Sean Gallagher says he has stepped back from all business concerns

Presidential candidate, on canvass in Cork, says his sole allegiance is to Ireland

 Seán  Gallagher in Mallow, County Cork, chatting to Francis O’Brien this week. Picture: Kinlan Photography.

Seán Gallagher in Mallow, County Cork, chatting to Francis O’Brien this week. Picture: Kinlan Photography.


Presidential candidate Sean Gallagher has stepped back from his business concerns to focus on his bid to become President.

Speaking at the English Market in Cork Mr Gallagher, who was accompanied by his wife Trish on a walkabout, vowed that his allegiance would be solely to the people of Ireland.

“We have already spoken to my legal team and that is all put in place. As of before the campaign started I stepped back from all my business interests. Even though it is not required under legislation I did a full declaration to the Standards in Public Office (Commission) about two weeks ago and outlined all the businesses I am involved in and am a shareholder or a director of or any assets.”

He said any presidential allowances should be accounted for and that transparency is needed in the process.

“After all it is taxpayers money and taxpayers deserve to know where the money is going. Whatever funding is made available to run the office of the President should be accounted for.”

Mr Gallagher said he had “a bit of an inside track on Cork”, being married to Kanturk native, Trish.

Mr Gallagher admitted his Irish was rusty but said he was making efforts to improve his fluency. When asked about any possible support coming his way from Fianna Fáil TDs or councillors he said he welcomed positive feedback from all across the political spectrum.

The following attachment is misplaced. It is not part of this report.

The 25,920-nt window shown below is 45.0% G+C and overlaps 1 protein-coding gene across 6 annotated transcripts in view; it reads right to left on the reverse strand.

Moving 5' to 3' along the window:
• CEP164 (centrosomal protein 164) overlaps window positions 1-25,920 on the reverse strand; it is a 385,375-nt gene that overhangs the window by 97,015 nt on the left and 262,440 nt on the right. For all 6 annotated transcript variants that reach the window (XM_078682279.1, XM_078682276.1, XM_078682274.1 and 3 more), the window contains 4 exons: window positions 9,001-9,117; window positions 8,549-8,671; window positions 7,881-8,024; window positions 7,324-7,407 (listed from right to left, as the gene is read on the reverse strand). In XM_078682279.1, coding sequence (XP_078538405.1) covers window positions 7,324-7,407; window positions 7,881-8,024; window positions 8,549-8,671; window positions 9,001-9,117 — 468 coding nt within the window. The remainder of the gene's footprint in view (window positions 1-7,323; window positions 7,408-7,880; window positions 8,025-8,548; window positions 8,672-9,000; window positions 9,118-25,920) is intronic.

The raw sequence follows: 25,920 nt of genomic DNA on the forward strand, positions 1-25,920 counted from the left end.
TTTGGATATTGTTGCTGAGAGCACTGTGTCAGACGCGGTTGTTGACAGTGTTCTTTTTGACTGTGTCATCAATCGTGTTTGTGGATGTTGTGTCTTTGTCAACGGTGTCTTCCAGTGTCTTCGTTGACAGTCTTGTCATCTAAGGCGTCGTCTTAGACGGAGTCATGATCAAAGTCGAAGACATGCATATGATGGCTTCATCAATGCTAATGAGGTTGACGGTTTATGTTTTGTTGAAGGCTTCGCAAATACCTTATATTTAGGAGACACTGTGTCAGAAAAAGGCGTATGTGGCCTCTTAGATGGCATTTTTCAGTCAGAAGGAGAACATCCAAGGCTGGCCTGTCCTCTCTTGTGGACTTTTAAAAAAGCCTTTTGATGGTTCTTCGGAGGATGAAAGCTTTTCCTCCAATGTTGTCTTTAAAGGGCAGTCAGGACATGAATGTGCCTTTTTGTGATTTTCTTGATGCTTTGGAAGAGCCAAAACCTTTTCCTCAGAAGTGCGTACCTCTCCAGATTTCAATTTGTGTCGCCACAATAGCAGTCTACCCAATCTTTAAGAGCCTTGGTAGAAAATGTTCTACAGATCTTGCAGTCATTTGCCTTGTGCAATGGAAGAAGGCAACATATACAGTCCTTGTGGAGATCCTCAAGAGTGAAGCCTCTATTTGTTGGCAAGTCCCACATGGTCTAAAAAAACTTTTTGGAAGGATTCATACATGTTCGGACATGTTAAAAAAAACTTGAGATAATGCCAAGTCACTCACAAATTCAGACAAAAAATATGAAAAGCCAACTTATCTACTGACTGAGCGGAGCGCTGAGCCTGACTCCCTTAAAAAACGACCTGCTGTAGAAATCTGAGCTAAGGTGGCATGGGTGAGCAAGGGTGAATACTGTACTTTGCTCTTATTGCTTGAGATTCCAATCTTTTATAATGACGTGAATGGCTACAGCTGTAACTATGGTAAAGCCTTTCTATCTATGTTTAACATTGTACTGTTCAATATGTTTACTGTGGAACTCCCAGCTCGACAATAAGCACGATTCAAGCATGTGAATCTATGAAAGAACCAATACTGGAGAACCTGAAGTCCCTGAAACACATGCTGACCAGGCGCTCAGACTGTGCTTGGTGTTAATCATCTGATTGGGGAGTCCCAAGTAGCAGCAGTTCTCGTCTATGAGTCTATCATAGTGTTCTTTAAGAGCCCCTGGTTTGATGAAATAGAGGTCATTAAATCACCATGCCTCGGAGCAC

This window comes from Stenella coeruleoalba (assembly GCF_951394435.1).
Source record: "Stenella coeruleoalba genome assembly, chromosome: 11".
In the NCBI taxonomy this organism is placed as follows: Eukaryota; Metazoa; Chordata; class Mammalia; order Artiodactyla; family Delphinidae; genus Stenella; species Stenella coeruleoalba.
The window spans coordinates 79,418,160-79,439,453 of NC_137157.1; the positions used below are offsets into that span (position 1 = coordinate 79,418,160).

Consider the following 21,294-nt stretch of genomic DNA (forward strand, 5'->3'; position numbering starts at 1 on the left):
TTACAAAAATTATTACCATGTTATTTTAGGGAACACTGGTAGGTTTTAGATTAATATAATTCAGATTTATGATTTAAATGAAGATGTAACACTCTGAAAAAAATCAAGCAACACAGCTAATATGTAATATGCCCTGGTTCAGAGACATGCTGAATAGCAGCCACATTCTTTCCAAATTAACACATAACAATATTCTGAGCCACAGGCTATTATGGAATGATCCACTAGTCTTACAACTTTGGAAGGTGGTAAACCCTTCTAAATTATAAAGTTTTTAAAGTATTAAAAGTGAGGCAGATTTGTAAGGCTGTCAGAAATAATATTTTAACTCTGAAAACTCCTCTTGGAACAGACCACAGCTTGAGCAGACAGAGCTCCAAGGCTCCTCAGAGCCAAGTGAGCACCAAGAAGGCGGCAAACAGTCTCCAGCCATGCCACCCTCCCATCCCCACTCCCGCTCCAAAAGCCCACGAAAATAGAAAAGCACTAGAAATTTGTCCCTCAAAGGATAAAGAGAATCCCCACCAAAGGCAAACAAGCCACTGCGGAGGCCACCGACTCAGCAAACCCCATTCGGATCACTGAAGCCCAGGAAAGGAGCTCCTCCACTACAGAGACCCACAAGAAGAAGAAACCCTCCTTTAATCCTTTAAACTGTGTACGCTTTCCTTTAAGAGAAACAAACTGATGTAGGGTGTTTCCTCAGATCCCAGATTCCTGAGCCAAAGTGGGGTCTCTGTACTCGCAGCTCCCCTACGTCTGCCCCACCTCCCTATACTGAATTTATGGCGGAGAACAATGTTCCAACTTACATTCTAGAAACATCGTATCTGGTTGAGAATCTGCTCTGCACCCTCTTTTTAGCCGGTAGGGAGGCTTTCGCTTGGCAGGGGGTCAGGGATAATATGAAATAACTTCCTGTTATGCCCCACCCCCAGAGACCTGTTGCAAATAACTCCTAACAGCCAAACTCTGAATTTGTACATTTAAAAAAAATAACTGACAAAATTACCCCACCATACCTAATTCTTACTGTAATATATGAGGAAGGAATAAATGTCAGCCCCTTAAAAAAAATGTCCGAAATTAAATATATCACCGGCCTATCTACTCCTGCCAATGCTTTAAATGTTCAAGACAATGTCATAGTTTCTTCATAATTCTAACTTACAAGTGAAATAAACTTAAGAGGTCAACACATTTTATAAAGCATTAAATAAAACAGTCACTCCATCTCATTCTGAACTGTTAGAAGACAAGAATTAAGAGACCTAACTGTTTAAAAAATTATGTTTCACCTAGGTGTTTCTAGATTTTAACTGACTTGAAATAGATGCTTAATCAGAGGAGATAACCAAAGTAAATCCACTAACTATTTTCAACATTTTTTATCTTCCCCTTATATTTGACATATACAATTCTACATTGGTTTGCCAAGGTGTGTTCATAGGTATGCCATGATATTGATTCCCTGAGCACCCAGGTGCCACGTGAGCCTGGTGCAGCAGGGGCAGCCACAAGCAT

One of of Mr Gallagher’s first stops in the market was to the stall of fishmonger Pat O’Connell, a former president of Cork Business Association.

Traders in the market are by now well accustomed to high profile visits, having welcomed Prince Charles and Camilla, Apple CEO Tim Cook, and President Michael D Higgins, following the high profile visit of Queen Elizabeth II and Prince Philip in 2011.

Mr O’Connell, whose photograph with a laughing Queen Elizabeth gained huge prominence, said he welcomed all the the visits from politicians and personalities.

“We are lucky we live in a democracy and we appreciate that. These people who put their names forward for public office lose an awful lot of privacy. It is not an easy job. Whether we vote for them or not I appreciate that they put their name forward. Joan Freeman has been in recently. She was quiet but nice. She has done incredible work for Pieta House.”

In the market, Mr Gallagher pressed the flesh with three women who turned out to be American visitors to Ireland. They asked if Mr Gallagher “had a chance” and said that they were a bit concerned that he would end up having to meet President Trump.

Joan Vella from Seattle said she was enjoying her trip but expressed disappointment at having missed President Michael D Higgins who visited the market yesterday.